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Retention program helps fill Victoria police vacancies

By Bianca Montes
May 31, 2014 at 12:31 a.m.
Updated June 2, 2014 at 1:02 a.m.


The Victoria Police Department is closing the gap on its worst officer vacancy rate in years.

A recruitment position was created in December to fill 13 vacancies, a number that climbed to more than 25 open positions earlier this year.

Police Chief J.J. Craig said that since the 2010-11 year, he's lost 61 officers, a majority to the private sector.

"The oil field is an attractive job, especially for younger, tenured officers," he said.

More than half of the vacancies between 2010 and 2014 were created by officers who worked between one and four years with the department.

"The days of coming into a police organization and saying, 'I'm going to retire here' - those days are gone," Craig said. "Nowadays, officers are inclined to move around based on opportunities."

To help retain officers, officials with the city of Victoria created a bonus program to be more competitive in the marketplace. New, full-time employees hired on or after March 18 until Dec. 31 at the police department are eligible to receive $3,500 for a three-year commitment, said Cheryl Marthiljohni, Victoria human resources director.

The funding for the incentive program was taken from money previously budgeted for salaries. The police department's budget allows for 118 officer positions.

Officer David Brogger left his position with traffic safety in December to fulfill the role of recruiter, a prospect both he and Craig were excited about.

"(Officer Brogger) demonstrates a passion and pride in this organization, and that's exactly the kind of person I want out there," Craig said.

Brogger has traveled across the state visiting graduating classes of several police academies, bringing back with him what Craig referred to as the "best of the best."

The police department, as of Saturday, has 11 open vacancies, with an expected four or five applicants to be hired within the next two weeks, Craig said.

Ten officers were hired as a result of the recruitment effort made by Brogger.

"When I sit down and do the last interview with each and every one of (the new hires), and I ask them that question, 'Why Victoria Police Department over some other place?' seven out of ten - at least - gave credit to officer Brogger," Craig said. "He's cultivating those personal relationships with that - he's done a fantastic job."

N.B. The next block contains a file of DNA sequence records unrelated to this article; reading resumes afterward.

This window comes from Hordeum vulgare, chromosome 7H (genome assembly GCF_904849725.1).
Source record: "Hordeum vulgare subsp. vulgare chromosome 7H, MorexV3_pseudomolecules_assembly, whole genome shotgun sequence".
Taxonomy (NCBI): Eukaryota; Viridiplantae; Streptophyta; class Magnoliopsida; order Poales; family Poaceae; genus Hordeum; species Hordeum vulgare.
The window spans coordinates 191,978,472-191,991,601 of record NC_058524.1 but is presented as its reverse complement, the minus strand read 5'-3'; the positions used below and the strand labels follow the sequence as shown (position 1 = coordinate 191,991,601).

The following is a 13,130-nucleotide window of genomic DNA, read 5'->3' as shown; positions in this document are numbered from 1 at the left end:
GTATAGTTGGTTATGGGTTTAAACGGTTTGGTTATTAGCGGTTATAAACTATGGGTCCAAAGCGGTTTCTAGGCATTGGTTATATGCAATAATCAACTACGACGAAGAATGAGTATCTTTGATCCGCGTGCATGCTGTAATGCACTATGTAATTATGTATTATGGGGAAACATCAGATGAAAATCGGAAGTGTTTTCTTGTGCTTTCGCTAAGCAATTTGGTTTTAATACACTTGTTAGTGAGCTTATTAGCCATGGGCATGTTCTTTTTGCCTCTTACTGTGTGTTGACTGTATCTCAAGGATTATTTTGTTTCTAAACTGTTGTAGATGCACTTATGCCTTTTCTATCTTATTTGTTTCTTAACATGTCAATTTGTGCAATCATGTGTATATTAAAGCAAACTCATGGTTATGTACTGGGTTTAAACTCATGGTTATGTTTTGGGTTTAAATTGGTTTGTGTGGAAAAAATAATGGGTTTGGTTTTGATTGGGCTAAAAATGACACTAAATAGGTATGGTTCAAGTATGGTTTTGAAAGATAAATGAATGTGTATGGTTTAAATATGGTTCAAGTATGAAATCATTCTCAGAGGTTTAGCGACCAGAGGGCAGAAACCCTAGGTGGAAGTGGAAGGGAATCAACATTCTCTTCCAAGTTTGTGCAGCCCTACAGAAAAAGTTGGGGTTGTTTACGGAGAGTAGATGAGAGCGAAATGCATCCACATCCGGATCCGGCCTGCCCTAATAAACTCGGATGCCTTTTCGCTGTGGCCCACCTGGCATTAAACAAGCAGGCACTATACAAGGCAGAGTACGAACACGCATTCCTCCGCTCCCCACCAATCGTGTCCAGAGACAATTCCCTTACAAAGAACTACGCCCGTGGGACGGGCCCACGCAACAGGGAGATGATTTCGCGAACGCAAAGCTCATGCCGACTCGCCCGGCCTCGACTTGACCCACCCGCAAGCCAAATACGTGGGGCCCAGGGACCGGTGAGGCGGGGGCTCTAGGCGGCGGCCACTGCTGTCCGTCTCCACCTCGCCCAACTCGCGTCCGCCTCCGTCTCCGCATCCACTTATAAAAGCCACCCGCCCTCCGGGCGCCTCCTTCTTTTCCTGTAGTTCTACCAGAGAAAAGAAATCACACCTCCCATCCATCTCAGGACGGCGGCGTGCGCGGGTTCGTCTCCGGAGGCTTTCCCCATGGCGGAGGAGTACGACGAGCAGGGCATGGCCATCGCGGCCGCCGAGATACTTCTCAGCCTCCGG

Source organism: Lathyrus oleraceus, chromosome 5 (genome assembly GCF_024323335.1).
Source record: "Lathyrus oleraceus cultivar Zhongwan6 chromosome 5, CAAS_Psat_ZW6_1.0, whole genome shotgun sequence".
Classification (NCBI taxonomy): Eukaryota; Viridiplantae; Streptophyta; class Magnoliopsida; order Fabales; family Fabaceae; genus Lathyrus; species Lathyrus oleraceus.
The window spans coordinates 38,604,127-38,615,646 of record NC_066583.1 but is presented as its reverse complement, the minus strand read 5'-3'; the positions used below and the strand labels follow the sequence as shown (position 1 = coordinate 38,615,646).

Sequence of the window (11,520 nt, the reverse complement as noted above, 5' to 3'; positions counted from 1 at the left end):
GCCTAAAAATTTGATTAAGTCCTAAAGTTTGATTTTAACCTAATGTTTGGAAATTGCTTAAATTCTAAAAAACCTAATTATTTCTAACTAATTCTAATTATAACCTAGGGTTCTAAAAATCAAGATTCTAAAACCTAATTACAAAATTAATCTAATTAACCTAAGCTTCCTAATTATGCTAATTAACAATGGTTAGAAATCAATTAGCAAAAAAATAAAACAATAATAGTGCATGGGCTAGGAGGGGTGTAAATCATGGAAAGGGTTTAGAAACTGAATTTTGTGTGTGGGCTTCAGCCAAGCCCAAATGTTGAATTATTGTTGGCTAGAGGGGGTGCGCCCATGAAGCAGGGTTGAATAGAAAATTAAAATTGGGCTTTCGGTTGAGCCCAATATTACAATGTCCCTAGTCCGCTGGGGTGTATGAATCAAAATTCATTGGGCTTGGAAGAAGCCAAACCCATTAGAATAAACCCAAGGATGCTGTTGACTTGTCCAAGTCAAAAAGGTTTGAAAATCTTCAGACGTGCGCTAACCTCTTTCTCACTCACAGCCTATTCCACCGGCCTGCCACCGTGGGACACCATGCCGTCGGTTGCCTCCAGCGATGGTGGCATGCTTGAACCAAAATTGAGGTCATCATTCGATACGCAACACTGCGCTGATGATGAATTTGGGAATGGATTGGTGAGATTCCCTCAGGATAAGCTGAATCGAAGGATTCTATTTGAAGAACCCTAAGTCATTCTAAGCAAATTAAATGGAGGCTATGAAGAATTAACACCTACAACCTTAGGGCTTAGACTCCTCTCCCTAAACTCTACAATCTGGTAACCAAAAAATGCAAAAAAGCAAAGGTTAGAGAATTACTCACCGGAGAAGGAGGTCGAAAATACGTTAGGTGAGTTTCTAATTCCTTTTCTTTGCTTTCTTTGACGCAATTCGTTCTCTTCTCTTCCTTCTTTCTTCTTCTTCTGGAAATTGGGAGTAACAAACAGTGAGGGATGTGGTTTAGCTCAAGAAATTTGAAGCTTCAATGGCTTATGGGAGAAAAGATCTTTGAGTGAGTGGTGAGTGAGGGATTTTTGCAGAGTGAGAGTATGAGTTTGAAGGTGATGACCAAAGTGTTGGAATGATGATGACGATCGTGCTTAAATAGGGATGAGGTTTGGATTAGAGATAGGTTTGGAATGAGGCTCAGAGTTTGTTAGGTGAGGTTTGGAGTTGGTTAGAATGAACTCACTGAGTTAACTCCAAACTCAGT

Brogger said when he visits potential officers, he forgoes boring PowerPoint presentations and keeps it real.

"I've been doing this job for 10 years, and I still get excited to come to work," Brogger said. "I truly believe Victoria is a good place to work, and that's what I tell them."

In the three years Craig has served as chief, he said the department has never been in the position it's in now for perspective hires. He said about 18 officers are in some phase of the testing process and between 30 and 40 are in the application pool.

Craig said he would like to have all of the vacancies filled as soon as possible because of the strain it has caused the department. Because of the need to have a full patrol unit, which is 24 positions, he's had to cycle out officers in higher positions to keep what he considers the most important unit staffed.

"I've never had a full staff," Craig said. "The closest I got was six or seven shortages."

Last June, there were eight vacancies.

"I think we'll get close," he continued. "If the current trend continues, without a doubt, we'll be fully staffed by the end of the year."

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